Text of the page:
27 District Judge Maryellen Noreika Wilmington 1966 2018–present Trump
28 District Judge Gregory B. Williams Wilmington 1969 2022–present Biden
17 Senior Judge Joseph J. Longobardi inactive 1930 1984–1997 1989–1996 1997–present Reagan

Vacancies and pending nominations[edit]

Seat Prior judge's duty station Seat last held by Vacancy reason Date of vacancy Nominee Date of nomination
4 Wilmington Richard G. Andrews Senior status December 31, 2023[1] Jennifer L. Hall July 11, 2023

Former judges[edit]

# Judge State Born–died Active service Chief Judge Senior status Appointed by Reason for
1 Gunning Bedford Jr. DE 1747–1812 1789–1812 Washington death
2 John Fisher DE 1771–1823 1812–1823 Madison death
3 Willard Hall DE 1780–1875 1823–1871[Note 1] Monroe retirement
4 Edward Green Bradford DE 1819–1884 1871–1884 Grant death
5 Leonard Eugene Wales DE 1823–1897 1884–1897 Arthur death
6 Edward Green Bradford II DE 1848–1928 1897–1918 McKinley retirement
7 Hugh M. Morris DE 1878–1966 1919–1930 Wilson resignation
8 John Percy Nields DE 1868–1943 1930–1941 1941–1943 Hoover death
9 Paul Conway Leahy DE 1904–1966 1942–1957 1948–1957 1957–1966 F. Roosevelt death
10 Richard Seymour Rodney DE 1882–1963 1946–1957 1957–1963 Truman death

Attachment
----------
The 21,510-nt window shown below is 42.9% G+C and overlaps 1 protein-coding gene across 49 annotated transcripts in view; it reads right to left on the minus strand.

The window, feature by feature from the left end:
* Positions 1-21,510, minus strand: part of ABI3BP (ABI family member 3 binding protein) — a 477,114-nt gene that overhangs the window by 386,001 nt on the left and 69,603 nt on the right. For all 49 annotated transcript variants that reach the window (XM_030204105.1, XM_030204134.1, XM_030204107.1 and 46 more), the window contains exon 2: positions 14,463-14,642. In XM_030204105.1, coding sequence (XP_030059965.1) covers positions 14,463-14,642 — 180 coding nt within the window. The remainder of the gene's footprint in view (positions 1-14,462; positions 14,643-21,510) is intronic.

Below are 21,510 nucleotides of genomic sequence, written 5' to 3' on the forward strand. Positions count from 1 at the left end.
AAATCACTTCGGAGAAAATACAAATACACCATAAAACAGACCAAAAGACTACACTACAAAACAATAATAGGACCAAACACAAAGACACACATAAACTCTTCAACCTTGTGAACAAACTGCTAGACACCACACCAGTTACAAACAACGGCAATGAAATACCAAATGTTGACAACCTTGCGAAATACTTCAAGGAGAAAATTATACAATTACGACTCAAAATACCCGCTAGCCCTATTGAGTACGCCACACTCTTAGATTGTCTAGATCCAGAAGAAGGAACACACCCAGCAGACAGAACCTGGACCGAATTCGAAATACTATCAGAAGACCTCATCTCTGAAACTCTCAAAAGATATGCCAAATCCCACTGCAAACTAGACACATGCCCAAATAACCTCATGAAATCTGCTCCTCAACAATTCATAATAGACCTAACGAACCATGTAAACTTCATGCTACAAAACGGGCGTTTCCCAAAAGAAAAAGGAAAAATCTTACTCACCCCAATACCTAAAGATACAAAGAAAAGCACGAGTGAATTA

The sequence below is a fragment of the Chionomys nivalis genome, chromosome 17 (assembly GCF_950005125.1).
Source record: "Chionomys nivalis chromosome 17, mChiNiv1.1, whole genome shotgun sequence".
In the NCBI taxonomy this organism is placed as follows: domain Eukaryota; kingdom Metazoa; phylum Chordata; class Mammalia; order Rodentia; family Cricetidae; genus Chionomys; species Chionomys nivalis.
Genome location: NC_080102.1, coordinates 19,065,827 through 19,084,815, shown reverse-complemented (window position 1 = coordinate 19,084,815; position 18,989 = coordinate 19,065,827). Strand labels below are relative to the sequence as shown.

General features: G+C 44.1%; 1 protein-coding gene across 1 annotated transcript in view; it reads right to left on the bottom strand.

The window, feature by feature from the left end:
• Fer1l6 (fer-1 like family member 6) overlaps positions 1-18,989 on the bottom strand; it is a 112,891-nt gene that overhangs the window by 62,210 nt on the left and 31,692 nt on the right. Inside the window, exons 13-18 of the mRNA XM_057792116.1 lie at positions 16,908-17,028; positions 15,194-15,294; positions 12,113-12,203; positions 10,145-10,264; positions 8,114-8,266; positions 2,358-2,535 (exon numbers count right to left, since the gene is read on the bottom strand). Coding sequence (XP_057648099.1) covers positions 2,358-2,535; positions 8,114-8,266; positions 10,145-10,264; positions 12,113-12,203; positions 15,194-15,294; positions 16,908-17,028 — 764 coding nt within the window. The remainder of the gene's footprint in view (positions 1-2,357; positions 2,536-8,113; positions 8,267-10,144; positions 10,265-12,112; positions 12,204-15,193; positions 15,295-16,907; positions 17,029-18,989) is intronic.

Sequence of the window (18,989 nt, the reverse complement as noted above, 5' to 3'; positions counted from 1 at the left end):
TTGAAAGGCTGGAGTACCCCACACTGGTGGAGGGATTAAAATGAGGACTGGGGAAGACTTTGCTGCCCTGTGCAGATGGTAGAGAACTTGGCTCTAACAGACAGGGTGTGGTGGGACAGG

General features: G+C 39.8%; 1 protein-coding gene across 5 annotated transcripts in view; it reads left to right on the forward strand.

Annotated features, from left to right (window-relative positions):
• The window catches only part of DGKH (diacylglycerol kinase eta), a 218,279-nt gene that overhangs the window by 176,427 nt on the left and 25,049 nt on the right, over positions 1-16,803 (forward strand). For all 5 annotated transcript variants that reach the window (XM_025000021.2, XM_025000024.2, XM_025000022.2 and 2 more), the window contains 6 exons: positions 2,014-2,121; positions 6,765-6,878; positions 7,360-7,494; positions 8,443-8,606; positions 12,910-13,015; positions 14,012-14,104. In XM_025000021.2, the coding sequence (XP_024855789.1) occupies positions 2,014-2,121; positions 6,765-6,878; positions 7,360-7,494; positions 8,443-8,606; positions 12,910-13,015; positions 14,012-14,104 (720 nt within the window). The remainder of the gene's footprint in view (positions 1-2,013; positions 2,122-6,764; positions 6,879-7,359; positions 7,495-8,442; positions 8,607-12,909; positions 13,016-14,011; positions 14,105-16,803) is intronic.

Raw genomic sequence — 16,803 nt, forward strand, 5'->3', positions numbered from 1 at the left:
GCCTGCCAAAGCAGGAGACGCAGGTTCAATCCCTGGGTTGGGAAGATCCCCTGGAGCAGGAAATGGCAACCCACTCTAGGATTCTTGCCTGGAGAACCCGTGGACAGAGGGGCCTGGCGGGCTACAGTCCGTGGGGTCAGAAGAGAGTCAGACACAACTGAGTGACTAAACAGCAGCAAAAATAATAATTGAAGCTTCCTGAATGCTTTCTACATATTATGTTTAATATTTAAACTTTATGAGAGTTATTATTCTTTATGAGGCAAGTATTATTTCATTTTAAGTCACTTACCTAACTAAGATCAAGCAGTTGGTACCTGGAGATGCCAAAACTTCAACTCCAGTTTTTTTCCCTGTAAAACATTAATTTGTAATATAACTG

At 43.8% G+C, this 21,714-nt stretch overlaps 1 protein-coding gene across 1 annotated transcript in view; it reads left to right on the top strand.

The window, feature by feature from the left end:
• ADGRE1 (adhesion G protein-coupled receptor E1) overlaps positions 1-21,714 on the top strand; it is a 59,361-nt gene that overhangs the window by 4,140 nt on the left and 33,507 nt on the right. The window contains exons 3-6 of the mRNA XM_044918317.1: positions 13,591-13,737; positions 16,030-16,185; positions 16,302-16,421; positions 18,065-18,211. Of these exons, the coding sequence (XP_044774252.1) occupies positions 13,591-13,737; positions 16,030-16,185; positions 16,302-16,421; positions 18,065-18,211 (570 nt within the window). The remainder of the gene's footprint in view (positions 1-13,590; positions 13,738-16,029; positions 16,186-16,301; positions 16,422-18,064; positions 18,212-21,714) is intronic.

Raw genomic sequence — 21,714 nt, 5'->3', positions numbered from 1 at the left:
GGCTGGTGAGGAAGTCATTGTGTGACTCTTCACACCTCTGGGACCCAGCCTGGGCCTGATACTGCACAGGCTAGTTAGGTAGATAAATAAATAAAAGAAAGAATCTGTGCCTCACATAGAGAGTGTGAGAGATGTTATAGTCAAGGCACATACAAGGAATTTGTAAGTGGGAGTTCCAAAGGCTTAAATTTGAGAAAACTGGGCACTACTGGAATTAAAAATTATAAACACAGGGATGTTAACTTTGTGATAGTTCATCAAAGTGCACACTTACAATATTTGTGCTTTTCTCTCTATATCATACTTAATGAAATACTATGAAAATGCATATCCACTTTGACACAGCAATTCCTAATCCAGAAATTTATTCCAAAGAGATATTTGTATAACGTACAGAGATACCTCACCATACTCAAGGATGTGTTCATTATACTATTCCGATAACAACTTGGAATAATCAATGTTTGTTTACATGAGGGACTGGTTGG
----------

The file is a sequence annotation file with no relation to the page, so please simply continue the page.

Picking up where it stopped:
11 Caleb Merrill Wright DE 1908–2001 1955–1973 1957–1973 1973–2001 Eisenhower death
12 Caleb Rodney Layton III DE 1907–1988 1957–1968 1968–1988 Eisenhower death
13 Edwin DeHaven Steel Jr. DE 1904–1986 1958–1969 1969–1986 Eisenhower death
14 James Levin Latchum DE 1918–2004 1968–1983 1973–1983 1983–2004 L. Johnson death
15 Walter King Stapleton DE 1934–present 1970–1985 1983–1985 Nixon elevation to 3d Cir.
16 Murray Merle Schwartz DE 1931–2013 1974–1989 1985–1989 1989–2013 Nixon death
18 Joseph James Farnan Jr. DE 1945–present 1985–2010 1996–2000 Reagan retirement
19 Jane Richards Roth DE 1935–present 1985–1991 Reagan elevation to 3d Cir.
20 Sue Lewis Robinson DE 1952–present 1991–2017 2000–2007 2017 G.H.W. Bush retirement
21 Roderick R. McKelvie DE 1946–present 1992–2002 G.H.W. Bush resignation
22 Gregory M. Sleet DE 1951–present 1998–2017 2007–2014 2017–2018 Clinton retirement